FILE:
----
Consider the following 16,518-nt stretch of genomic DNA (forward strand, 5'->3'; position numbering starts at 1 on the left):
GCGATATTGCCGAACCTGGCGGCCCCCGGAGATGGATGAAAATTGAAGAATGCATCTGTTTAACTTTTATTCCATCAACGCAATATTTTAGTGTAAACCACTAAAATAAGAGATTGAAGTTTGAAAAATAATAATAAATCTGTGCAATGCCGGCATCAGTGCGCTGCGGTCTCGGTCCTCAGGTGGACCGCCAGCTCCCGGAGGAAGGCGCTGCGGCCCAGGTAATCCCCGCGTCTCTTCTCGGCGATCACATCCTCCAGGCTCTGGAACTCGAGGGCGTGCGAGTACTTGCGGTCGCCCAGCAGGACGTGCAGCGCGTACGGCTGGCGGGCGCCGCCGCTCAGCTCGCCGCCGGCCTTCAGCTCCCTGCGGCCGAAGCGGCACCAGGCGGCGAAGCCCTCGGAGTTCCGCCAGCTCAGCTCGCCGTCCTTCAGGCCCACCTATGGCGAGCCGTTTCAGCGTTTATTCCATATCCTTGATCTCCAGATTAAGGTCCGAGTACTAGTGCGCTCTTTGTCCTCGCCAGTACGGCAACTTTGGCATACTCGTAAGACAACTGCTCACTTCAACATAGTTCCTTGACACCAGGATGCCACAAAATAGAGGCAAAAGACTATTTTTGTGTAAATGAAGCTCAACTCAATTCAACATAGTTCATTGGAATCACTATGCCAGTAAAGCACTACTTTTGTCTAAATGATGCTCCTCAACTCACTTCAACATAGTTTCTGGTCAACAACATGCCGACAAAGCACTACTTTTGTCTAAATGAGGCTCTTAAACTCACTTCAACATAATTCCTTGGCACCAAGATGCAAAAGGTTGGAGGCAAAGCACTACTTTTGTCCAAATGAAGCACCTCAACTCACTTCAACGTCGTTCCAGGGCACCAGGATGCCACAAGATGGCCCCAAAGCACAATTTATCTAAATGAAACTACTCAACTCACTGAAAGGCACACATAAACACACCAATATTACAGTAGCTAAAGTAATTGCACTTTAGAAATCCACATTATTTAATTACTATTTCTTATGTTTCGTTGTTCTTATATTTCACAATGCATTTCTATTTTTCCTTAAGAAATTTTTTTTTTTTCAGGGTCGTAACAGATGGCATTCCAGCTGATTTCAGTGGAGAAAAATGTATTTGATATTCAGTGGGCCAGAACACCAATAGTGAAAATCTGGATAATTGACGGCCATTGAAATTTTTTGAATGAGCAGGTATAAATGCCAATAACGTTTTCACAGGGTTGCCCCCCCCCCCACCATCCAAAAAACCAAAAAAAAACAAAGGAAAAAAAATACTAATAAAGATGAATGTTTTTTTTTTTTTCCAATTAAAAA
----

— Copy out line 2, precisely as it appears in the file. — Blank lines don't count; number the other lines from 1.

GCGATATTGCCGAACCTGGCGGCCCCCGGAGATGGATGAAAATTGAAGAATGCATCTGTTTAACTTTTATTCCATCAACGCAATATTTTAGTGTAAACCACTAAAATAAGAGATTGAAGTTTGAAAAATAATAATAAATCTGTGCAATGCCGGCATCAGTGCGCTGCGGTCTCGGTCCTCAGGTGGACCGCCAGCTCCCGGAGGAAGGCGCTGCGGCCCAGGTAATCCCCGCGTCTCTTCTCGGCGATCACATCCTCCAGGCTCTGGAACTCGAGGGCGTGCGAGTACTTGCGGTCGCCCAGCAGGACGTGCAGCGCGTACGGCTGGCGGGCGCCGCCGCTCAGCTCGCCGCCGGCCTTCAGCTCCCTGCGGCCGAAGCGGCACCAGGCGGCGAAGCCCTCGGAGTTCCGCCAGCTCAGCTCGCCGTCCTTCAGGCCCACCTATGGCGAGCCGTTTCAGCGTTTATTCCATATCCTTGATCTCCAGATTAAGGTCCGAGTACTAGTGCGCTCTTTGTCCTCGCCAGTACGGCAACTTTGGCATACTCGTAAGACAACTGCTCACTTCAACATAGTTCCTTGACACCAGGATGCCACAAAATAGAGGCAAAAGACTATTTTTGTGTAAATGAAGCTCAACTCAATTCAACATAGTTCATTGGAATCACTATGCCAGTAAAGCACTACTTTTGTCTAAATGATGCTCCTCAACTCACTTCAACATAGTTTCTGGTCAACAACATGCCGACAAAGCACTACTTTTGTCTAAATGAGGCTCTTAAACTCACTTCAACATAATTCCTTGGCACCAAGATGCAAAAGGTTGGAGGCAAAGCACTACTTTTGTCCAAATGAAGCACCTCAACTCACTTCAACGTCGTTCCAGGGCACCAGGATGCCACAAGATGGCCCCAAAGCACAATTTATCTAAATGAAACTACTCAACTCACTGAAAGGCACACATAAACACACCAATATTACAGTAGCTAAAGTAATTGCACTTTAGAAATCCACATTATTTAATTACTATTTCTTATGTTTCGTTGTTCTTATATTTCACAATGCATTTCTATTTTTCCTTAAGAAATTTTTTTTTTTTCAGGGTCGTAACAGATGGCATTCCAGCTGATTTCAGTGGAGAAAAATGTATTTGATATTCAGTGGGCCAGAACACCAATAGTGAAAATCTGGATAATTGACGGCCATTGAAATTTTTTGAATGAGCAGGTATAAATGCCAATAACGTTTTCACAGGGTTGCCCCCCCCCCCACCATCCAAAAAACCAAAAAAAAACAAAGGAAAAAAAATACTAATAAAGATGAATGTTTTTTTTTTTTTCCAATTAAAAA